Teaching after Election Day
By Nancy McTygue, on behalf of the CHSSP Family
Teachers have a big job this week, following the election of Donald Trump. Across our state, and indeed, across the country, thousands of Americans have voiced their opposition to the outcome of the election. Many of our fellow citizens are concerned about what the new administration will mean for Americans' individual liberties, such as freedom of the press and religion, the status of undocumented immigrants, the economy, our standing around the globe, and our national defense. Teachers are reporting that their students and their colleagues are afraid – for themselves, their families, and their communities. Teachers and their students are asking: Will the President-Elect’s campaign proclamations become reality once he comes into office? Are our constitutional protections strong enough to protect the individual liberties enshrined in our Bill of Rights? How can our country come together after such a divisive campaign? Helping students cope with these questions and fears is, in a nutshell, difficult and tremendously important.
Students need to know that their classrooms are a safe and inclusive place for them to ask difficult questions, to wonder aloud about the impact of national events, and to develop the skills necessary to survive and prosper in our democratic society.
Moments like this remind us of the vital importance of our discipline and the work of the history teacher. The tools of our discipline, especially perspective and context, can help because they force us to see this election as part of a larger and longer collective history. The 2016 election was and is noteworthy, but so were other moments in our history. The history of our country is replete with noteworthy moments and even existential threats to our democracy. The United States has survived both a Civil War and multiple foreign wars. We’ve endured violent attacks from foreign and domestic terrorists, racial persecution, economic crises, public and private corruption, presidential impeachment, and the even the caning of a US Senator on Capitol Hill. As history teachers, we’ve helped our students make sense of these events – how they are situated in the larger context of American history and how, despite these challenges, our democracy has survived, and many times, improved in response through the hard work, bravery, and sacrifice of regular citizens seeking a more perfect union.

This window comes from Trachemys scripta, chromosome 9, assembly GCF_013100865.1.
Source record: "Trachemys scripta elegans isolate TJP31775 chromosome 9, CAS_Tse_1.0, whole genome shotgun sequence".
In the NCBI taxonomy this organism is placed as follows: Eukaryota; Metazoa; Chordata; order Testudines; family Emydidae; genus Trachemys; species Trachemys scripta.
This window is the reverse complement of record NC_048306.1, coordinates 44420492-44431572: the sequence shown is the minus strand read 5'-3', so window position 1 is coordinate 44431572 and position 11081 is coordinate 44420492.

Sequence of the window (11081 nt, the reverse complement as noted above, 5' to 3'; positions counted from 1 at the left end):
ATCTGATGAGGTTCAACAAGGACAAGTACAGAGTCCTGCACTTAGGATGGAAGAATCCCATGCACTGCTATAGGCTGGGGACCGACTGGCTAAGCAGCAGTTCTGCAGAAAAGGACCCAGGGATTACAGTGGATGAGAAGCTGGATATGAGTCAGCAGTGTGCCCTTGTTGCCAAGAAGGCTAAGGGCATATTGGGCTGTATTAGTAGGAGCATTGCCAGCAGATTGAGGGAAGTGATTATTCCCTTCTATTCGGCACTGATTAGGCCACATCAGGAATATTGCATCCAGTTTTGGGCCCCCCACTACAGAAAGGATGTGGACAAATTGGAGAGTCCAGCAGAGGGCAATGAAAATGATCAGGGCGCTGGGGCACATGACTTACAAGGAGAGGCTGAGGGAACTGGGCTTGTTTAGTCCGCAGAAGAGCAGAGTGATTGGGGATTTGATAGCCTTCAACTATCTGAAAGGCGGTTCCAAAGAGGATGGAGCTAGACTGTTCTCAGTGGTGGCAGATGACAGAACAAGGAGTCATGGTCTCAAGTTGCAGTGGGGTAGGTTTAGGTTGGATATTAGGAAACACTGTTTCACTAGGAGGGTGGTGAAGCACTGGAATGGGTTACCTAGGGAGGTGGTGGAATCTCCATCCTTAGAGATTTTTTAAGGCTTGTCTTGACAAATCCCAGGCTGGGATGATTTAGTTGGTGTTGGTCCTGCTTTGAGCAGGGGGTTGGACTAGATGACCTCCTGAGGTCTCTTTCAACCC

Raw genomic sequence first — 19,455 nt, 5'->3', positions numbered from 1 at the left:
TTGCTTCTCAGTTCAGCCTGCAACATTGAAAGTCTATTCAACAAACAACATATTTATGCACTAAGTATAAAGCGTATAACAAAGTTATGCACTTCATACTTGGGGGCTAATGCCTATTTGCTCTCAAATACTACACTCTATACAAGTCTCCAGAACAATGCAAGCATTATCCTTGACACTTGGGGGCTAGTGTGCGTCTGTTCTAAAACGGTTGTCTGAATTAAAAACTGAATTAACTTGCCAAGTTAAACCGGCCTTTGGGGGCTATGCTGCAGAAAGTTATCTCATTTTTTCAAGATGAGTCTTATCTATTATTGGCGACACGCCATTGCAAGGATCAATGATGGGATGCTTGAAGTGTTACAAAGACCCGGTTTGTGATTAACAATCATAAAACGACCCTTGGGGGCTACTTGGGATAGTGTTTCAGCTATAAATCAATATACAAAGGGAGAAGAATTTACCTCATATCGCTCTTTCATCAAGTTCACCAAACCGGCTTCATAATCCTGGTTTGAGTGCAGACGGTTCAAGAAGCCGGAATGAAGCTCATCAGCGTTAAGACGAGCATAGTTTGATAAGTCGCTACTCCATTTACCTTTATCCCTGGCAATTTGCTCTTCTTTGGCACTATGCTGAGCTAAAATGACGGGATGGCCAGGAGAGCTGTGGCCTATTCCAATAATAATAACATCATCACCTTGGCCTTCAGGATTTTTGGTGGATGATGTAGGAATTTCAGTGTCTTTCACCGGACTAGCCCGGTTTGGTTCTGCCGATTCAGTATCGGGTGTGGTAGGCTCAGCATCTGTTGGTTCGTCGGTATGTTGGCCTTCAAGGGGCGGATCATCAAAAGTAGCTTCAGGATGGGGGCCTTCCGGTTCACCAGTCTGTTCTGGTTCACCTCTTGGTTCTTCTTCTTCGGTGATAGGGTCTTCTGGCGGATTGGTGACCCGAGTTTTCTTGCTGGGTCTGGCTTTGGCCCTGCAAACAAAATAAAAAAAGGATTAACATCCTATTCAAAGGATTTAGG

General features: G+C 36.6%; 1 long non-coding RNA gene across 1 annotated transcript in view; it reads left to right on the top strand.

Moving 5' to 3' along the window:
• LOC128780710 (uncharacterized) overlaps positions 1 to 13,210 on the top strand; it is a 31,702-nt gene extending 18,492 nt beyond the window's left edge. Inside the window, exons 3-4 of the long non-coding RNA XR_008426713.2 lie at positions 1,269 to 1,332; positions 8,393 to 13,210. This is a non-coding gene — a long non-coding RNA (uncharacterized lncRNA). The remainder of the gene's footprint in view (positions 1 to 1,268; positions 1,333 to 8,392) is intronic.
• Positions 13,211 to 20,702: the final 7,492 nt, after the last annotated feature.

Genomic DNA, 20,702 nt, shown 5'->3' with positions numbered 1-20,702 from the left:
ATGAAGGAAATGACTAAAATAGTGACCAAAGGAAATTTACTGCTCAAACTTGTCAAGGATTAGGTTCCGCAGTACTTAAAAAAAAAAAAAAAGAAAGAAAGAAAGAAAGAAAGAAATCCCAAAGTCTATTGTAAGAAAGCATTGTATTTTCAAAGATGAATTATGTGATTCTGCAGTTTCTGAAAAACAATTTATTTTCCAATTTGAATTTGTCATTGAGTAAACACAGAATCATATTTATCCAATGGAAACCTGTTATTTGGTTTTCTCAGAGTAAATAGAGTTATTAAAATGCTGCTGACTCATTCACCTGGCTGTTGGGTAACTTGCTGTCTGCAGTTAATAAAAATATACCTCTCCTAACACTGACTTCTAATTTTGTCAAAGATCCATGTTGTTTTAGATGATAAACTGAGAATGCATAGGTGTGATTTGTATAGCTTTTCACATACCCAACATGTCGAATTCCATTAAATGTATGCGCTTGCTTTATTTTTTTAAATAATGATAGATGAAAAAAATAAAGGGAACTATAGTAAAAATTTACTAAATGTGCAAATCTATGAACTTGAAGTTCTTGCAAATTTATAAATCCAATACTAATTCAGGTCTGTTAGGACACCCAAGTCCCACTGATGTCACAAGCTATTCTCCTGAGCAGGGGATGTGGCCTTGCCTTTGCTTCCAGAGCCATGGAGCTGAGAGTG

So as you listen to your students and your colleagues this week, we encourage you to employ these tools to remind them of the challenges we’ve faced in the past and those we’ll likely face in the future. Remind them that everyday Americans have both the capacity and responsibility to improve our society – to treat every human with respect, to protect individual liberties, and to work together for the common good. And as you continue with this vital and important work, know that we both support and appreciate your efforts.